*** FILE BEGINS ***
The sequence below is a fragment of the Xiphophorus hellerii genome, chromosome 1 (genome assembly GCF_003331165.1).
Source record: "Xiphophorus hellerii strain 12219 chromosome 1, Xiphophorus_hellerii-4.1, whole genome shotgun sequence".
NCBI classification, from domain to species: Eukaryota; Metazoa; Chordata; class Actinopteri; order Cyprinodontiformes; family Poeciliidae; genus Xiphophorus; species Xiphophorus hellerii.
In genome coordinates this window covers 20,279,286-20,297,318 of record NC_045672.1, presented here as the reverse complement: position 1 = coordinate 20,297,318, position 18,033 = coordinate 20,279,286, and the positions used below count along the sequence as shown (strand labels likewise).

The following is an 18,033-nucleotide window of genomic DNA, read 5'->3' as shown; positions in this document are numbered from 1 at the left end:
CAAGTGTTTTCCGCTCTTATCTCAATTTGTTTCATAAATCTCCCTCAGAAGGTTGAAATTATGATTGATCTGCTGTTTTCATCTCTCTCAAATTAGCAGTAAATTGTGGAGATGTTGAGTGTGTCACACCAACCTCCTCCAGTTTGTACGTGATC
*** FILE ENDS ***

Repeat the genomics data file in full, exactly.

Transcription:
The sequence below is a fragment of the Xiphophorus hellerii genome, chromosome 1 (genome assembly GCF_003331165.1).
Source record: "Xiphophorus hellerii strain 12219 chromosome 1, Xiphophorus_hellerii-4.1, whole genome shotgun sequence".
NCBI classification, from domain to species: Eukaryota; Metazoa; Chordata; class Actinopteri; order Cyprinodontiformes; family Poeciliidae; genus Xiphophorus; species Xiphophorus hellerii.
In genome coordinates this window covers 20,279,286-20,297,318 of record NC_045672.1, presented here as the reverse complement: position 1 = coordinate 20,297,318, position 18,033 = coordinate 20,279,286, and the positions used below count along the sequence as shown (strand labels likewise).

The following is an 18,033-nucleotide window of genomic DNA, read 5'->3' as shown; positions in this document are numbered from 1 at the left end:
CAAGTGTTTTCCGCTCTTATCTCAATTTGTTTCATAAATCTCCCTCAGAAGGTTGAAATTATGATTGATCTGCTGTTTTCATCTCTCTCAAATTAGCAGTAAATTGTGGAGATGTTGAGTGTGTCACACCAACCTCCTCCAGTTTGTACGTGATC